The 7 entrants were Leech (flying "Miss Perry's D.H. Moth G-AASG" *); Winnie Brown flying her Avian G-EBVZ; Winifred Spooner in her D.H. Moth G-AALK; Ivor Thompson (D.H. Moth G-AACL); Alfred Jackaman (D.H. Moth G-AADX); Robert Cazalet in his Westland Widgeon G-EBRM, and Capt G Thorne in Avro Avian G-AAHJ.

Leech finished first but was disqualified for ‘not turning at one of the marks’.

mini_-_violet_perry.jpg

* Miss Violet Perry (seen here), who flew at the Berks Bucks and Oxon Club, is not listed as the owner of G-AASG, though; it apparently belonged to 'Miss M Shillington'.

September 25, 1932 saw him coming 3rd in the Yorkshire Trophy Race - "175 and a half miles over two triangular circuits" in the Arrow Active, behind Edgar Percival in a Gull, and Col. Louis Arbon Strange in his Spartan.

Later, "F/O. Leech gave one of his thrilling, if not hair-raising, displays on the Arrow Active."


 In July 1933 he was in the Cinque Ports Wakelfield Cup Race; coming 3rd in a Pobjoy-engined Comper Swift.

A few weeks later (12 August 1933), he put up the fastest time in the London to Newcastle Race in Richard Shuttleworth's Gypsy-engined Comper Swift G-ABWW, but ended up 5th (of 10) on handicap. He received a cheque for £10 for his effort; the 166.09 mph was "the highest registered speed obtained on any British light aircraft" at the time.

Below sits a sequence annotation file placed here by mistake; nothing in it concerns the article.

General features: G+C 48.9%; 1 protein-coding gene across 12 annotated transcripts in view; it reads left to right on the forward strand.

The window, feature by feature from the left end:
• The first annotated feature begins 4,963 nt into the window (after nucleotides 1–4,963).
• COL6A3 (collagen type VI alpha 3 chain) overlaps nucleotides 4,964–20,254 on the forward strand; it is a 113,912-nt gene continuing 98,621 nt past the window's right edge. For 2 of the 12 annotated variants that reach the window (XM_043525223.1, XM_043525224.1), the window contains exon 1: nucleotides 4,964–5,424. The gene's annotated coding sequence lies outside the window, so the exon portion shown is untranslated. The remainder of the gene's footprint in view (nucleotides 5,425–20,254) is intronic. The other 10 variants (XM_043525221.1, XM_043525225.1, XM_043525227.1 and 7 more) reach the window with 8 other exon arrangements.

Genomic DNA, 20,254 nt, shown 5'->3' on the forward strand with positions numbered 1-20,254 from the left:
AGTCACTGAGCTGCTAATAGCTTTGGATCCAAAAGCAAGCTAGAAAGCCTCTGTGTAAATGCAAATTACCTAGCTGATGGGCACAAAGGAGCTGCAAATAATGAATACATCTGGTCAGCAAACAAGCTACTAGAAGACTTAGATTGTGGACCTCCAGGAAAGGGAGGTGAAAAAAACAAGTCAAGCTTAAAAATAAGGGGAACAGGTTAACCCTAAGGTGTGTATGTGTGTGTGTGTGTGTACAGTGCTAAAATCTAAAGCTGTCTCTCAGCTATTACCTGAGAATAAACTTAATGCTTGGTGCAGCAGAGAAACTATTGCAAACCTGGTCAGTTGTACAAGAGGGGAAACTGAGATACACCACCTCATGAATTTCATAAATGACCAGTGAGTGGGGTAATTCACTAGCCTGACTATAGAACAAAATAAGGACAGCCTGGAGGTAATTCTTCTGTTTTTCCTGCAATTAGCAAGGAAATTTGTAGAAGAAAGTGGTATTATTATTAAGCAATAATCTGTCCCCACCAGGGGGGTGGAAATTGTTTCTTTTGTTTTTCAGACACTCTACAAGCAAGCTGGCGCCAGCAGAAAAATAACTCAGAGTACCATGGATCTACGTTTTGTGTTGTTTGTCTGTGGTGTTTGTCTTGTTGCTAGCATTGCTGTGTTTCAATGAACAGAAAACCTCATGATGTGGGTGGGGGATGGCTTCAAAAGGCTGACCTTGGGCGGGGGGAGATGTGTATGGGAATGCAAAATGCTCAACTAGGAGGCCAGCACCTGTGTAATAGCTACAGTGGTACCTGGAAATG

In July 1937, he was one of 15 competitors in the Devon Air Race (which also included Alex Henshaw, Connie Leathart, Tommy Rose and Geoffrey de Havilland). He came 3rd, in a Spartan Arrow.


In the King’s Cup:

1 - G-EAUM (1929)

This aircraft was a real-old-timer, an Avro 534 ‘Baby’, first registered in July 1920. Squadron Leader Harold Payn had raced it in 1922, and R. A. Whitehead (who sold it to Leech) in 1928. Leech, in turn, sold the aircraft to H.R.A. Edwards, and it was finally withdrawn from use in November 1934.

2 - G-AALK (1930)

This D.H.60G Gipsy Moth was almost new (first registered August 1929), and belonged to the Household Brigade Flying Club at Hanworth. It was flown by Squadron Leader the Hon. Frederick E Guest in the 1931 race, then went to Wrightson Air Hire, but crashed at Shackend Railway Station near Hawick in April 1937.

3 - G-ABIF (1931)

This Southern Martlet 205 had only been registered in January 1931, and belonged to Miss J Forbes-Robinson. Theodore C Sanders flew it in the 1933 King’s Cup race. It was withdrawn from use in 1940, but went to the ATC during WWII, until it was finally cancelled in December 1945.

4 - G-ABVE (1932, 1933)

G-ABVE was the only Arrow Active II ever built, registered in March 1932 to Arrow Aircraft Ltd of Yeading, Leeds. Leech flew this aircraft in the 1932 and 1933 races, achieving 137mph.

In an extraordinary link with MacRobertson aviator Geoffrey Shaw, they were together in July, 1932:

"Six members joined the Yorkshire Aeroplane Club during June, amongst them being Mr. Geoffrey Shaw and Mr. A. C. Thornton. The latter is the designer of the" Arrow Active," and his latest production, the "Active II" has been much in evidence, being tested by F/O.H. H. Leech."

After the race, it was stored at Yeading until 1957 before being completely renovated in 1958, with the installation of a 145-hp Gipsy Major engine. It survives, and is now in the Real Aeroplane Collection at Breighton Aerodrome, Selby, Yorks.

5 - G-ACUP (1934)

Unfortunately, the registration of this brand-new Percival D.3 ‘Gull Six’ did not prove prophetic; Leech only managed fifth in the heats, despite averaging 160mph. The Gull went on to re-appear in the Kings’ Cup in 1938, flown by H Thomas-Ferrand, and was then sold in Australia in May 1939.

 

Haliburton Hume Leech - Wikipedia